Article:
Coinbase Talks to U.S. Regulators About Acquiring Federal Banking License
The Wall Street Journal reported on May 18, Coinbase which is a major U.S. cryptocurrency exchange and wallet, addressed regulators about getting a government managing banking charter.
Quoting “a person familiar with the matter”, the WSJ reports that Coinbase addressed the U.S. Office of the Comptroller of the Currency (OCC) toward the start of 2018 both about a bank sanction and about their business plan.
A representative for Coinbase declined to remark on the gathering to the WSJ, however, included that the organization is “focused on working intimately with state and government controllers to guarantee we are legitimately authorized for the items and administrations we offer.”
Towards the start of April, the WSJ revealed that Coinbase was additionally looking into registering as an authorized brokerage firm and electronic-trading venue with the US Securities and Exchange Commission (SEC). Coinbase reported earlier this week that they are planning to launch a new line of products which targeted institutional investors like hedge funds.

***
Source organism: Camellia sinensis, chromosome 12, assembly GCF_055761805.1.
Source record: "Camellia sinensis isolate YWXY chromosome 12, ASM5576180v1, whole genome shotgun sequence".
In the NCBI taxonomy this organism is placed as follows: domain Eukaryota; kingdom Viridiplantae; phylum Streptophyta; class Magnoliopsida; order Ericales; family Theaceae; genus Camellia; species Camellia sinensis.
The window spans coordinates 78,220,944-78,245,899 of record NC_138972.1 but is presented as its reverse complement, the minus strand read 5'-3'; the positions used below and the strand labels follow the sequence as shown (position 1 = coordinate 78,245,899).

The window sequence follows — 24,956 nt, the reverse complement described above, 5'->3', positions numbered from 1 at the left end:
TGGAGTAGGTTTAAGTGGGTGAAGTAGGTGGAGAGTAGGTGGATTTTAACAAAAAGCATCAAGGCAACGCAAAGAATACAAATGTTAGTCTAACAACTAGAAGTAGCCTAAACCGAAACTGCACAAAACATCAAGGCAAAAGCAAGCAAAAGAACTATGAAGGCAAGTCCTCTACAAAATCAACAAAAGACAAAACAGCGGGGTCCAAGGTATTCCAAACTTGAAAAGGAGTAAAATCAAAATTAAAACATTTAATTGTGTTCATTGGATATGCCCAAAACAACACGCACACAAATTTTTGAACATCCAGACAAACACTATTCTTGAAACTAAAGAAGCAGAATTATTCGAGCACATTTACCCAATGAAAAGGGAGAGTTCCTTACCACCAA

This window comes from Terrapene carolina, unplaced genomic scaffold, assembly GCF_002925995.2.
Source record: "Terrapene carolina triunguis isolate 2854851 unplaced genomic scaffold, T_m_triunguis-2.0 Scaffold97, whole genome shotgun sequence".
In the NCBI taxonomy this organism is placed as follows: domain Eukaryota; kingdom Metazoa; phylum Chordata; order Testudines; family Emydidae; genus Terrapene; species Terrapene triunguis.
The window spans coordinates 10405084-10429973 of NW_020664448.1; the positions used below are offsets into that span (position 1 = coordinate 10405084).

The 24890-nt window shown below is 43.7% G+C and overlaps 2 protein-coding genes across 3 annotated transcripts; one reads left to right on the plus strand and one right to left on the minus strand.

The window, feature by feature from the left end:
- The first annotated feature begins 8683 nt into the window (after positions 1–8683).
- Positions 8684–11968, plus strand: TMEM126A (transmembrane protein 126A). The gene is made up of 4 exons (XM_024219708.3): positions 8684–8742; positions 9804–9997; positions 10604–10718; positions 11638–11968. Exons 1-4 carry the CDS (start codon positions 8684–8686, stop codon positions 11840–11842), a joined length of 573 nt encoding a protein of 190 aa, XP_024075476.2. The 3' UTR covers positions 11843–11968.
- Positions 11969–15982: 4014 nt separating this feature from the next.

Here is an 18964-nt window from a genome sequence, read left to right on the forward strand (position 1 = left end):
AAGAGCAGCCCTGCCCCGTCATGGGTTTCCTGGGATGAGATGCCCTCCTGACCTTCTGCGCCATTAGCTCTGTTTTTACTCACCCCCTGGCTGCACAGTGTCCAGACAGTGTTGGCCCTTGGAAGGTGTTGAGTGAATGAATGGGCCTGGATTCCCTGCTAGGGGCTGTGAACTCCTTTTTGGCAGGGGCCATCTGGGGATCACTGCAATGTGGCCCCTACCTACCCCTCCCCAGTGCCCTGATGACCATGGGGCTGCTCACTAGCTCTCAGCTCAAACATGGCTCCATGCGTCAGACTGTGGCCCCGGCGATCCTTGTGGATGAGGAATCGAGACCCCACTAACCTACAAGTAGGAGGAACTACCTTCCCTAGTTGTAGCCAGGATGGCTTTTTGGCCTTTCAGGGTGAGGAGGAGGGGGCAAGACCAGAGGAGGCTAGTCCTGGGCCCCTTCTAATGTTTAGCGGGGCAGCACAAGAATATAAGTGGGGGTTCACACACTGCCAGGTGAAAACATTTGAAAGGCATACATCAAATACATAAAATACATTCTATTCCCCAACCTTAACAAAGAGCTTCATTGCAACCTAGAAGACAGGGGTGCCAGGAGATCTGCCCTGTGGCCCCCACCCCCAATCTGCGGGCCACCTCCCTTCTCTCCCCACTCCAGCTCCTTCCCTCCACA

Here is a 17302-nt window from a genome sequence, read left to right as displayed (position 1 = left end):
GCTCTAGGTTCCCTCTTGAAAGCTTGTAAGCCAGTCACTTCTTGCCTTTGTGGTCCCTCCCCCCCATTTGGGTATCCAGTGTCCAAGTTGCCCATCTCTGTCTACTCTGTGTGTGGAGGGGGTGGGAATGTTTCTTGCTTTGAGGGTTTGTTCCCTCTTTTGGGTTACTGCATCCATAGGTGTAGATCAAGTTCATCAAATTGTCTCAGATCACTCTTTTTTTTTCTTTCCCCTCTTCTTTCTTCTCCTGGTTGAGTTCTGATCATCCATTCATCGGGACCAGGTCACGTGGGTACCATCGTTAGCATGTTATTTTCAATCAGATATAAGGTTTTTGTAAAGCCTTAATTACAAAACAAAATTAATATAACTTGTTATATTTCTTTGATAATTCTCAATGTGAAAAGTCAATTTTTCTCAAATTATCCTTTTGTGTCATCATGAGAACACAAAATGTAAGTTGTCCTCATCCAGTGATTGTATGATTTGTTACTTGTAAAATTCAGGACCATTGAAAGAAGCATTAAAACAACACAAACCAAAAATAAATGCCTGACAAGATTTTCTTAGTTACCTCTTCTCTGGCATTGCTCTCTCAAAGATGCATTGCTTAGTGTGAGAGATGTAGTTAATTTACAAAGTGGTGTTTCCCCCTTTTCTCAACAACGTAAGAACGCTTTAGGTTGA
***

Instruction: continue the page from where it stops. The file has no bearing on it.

As the WSJ calls attention to, a government banking permit would enable Coinbase to offer its own particular guardianship and payment services using an OCC limited-purpose charter, additionally helping the organization pull in more institutional clients.
It would likewise enable Coinbase to manage just a single federal controller, rather than a huge number of state ones, moreover offering clients governmentally safeguarded financial balances.
At a banking association meeting in April, the OCC’s Joseph Otting said that most of the FinTech firms that come in with the expectation of acquiring a banking charter to evade state directions do not follow through:
“When they come and they speak to us, and they understand what it really takes to be a bank, they kind of glaze over and often leave skid marks leaving the building.”
A hearing was held by the Subcommittee on Capital Markets, Securities on cryptocurrencies and Initial Coin Offerings (ICOs) in mid-March, with Coinbase’s Chief Legal and Risk Officer Mike Lempres as one of the four business witnesses.
Amid the hearing, Lempres alluded to the present US administrative framework for cryptocurrencies as “hurting sound development”, because of an absence of clarity.